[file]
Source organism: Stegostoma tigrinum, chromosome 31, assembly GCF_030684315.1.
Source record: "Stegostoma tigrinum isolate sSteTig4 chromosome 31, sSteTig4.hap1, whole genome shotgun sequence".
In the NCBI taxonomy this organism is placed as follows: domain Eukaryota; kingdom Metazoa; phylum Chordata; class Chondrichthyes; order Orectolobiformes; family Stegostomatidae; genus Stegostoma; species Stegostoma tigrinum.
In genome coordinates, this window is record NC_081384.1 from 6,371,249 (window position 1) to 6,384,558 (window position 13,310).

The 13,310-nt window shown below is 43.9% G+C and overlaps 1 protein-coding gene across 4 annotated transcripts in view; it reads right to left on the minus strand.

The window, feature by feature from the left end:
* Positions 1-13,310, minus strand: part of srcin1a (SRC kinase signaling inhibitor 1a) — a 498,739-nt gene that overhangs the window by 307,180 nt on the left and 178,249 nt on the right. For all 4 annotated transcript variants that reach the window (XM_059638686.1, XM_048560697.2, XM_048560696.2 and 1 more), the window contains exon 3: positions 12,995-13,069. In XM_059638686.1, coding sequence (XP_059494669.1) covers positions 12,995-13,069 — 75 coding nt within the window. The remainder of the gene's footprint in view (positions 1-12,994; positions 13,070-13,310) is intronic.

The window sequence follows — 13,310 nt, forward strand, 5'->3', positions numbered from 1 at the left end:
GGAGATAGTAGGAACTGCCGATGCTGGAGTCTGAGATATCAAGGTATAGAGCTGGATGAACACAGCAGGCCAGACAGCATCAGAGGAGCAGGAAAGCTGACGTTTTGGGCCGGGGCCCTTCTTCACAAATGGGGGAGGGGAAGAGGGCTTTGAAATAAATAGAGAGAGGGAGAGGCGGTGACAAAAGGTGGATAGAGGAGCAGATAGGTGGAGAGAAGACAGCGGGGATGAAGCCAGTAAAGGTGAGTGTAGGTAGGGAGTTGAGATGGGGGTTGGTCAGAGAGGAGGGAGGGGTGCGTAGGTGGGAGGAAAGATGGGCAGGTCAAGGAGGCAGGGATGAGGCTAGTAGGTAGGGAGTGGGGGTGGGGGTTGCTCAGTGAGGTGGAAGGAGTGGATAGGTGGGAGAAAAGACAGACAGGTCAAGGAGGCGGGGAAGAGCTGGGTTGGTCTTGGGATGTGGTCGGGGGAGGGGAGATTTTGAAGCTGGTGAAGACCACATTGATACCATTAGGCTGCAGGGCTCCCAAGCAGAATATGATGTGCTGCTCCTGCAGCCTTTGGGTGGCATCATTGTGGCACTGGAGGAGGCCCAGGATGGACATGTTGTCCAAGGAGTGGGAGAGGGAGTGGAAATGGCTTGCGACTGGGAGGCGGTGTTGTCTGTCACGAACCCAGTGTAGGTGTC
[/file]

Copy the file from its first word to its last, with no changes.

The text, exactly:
Source organism: Stegostoma tigrinum, chromosome 31, assembly GCF_030684315.1.
Source record: "Stegostoma tigrinum isolate sSteTig4 chromosome 31, sSteTig4.hap1, whole genome shotgun sequence".
In the NCBI taxonomy this organism is placed as follows: domain Eukaryota; kingdom Metazoa; phylum Chordata; class Chondrichthyes; order Orectolobiformes; family Stegostomatidae; genus Stegostoma; species Stegostoma tigrinum.
In genome coordinates, this window is record NC_081384.1 from 6,371,249 (window position 1) to 6,384,558 (window position 13,310).

The 13,310-nt window shown below is 43.9% G+C and overlaps 1 protein-coding gene across 4 annotated transcripts in view; it reads right to left on the minus strand.

The window, feature by feature from the left end:
* Positions 1-13,310, minus strand: part of srcin1a (SRC kinase signaling inhibitor 1a) — a 498,739-nt gene that overhangs the window by 307,180 nt on the left and 178,249 nt on the right. For all 4 annotated transcript variants that reach the window (XM_059638686.1, XM_048560697.2, XM_048560696.2 and 1 more), the window contains exon 3: positions 12,995-13,069. In XM_059638686.1, coding sequence (XP_059494669.1) covers positions 12,995-13,069 — 75 coding nt within the window. The remainder of the gene's footprint in view (positions 1-12,994; positions 13,070-13,310) is intronic.

The window sequence follows — 13,310 nt, forward strand, 5'->3', positions numbered from 1 at the left end:
GGAGATAGTAGGAACTGCCGATGCTGGAGTCTGAGATATCAAGGTATAGAGCTGGATGAACACAGCAGGCCAGACAGCATCAGAGGAGCAGGAAAGCTGACGTTTTGGGCCGGGGCCCTTCTTCACAAATGGGGGAGGGGAAGAGGGCTTTGAAATAAATAGAGAGAGGGAGAGGCGGTGACAAAAGGTGGATAGAGGAGCAGATAGGTGGAGAGAAGACAGCGGGGATGAAGCCAGTAAAGGTGAGTGTAGGTAGGGAGTTGAGATGGGGGTTGGTCAGAGAGGAGGGAGGGGTGCGTAGGTGGGAGGAAAGATGGGCAGGTCAAGGAGGCAGGGATGAGGCTAGTAGGTAGGGAGTGGGGGTGGGGGTTGCTCAGTGAGGTGGAAGGAGTGGATAGGTGGGAGAAAAGACAGACAGGTCAAGGAGGCGGGGAAGAGCTGGGTTGGTCTTGGGATGTGGTCGGGGGAGGGGAGATTTTGAAGCTGGTGAAGACCACATTGATACCATTAGGCTGCAGGGCTCCCAAGCAGAATATGATGTGCTGCTCCTGCAGCCTTTGGGTGGCATCATTGTGGCACTGGAGGAGGCCCAGGATGGACATGTTGTCCAAGGAGTGGGAGAGGGAGTGGAAATGGCTTGCGACTGGGAGGCGGTGTTGTCTGTCACGAACCCAGTGTAGGTGTC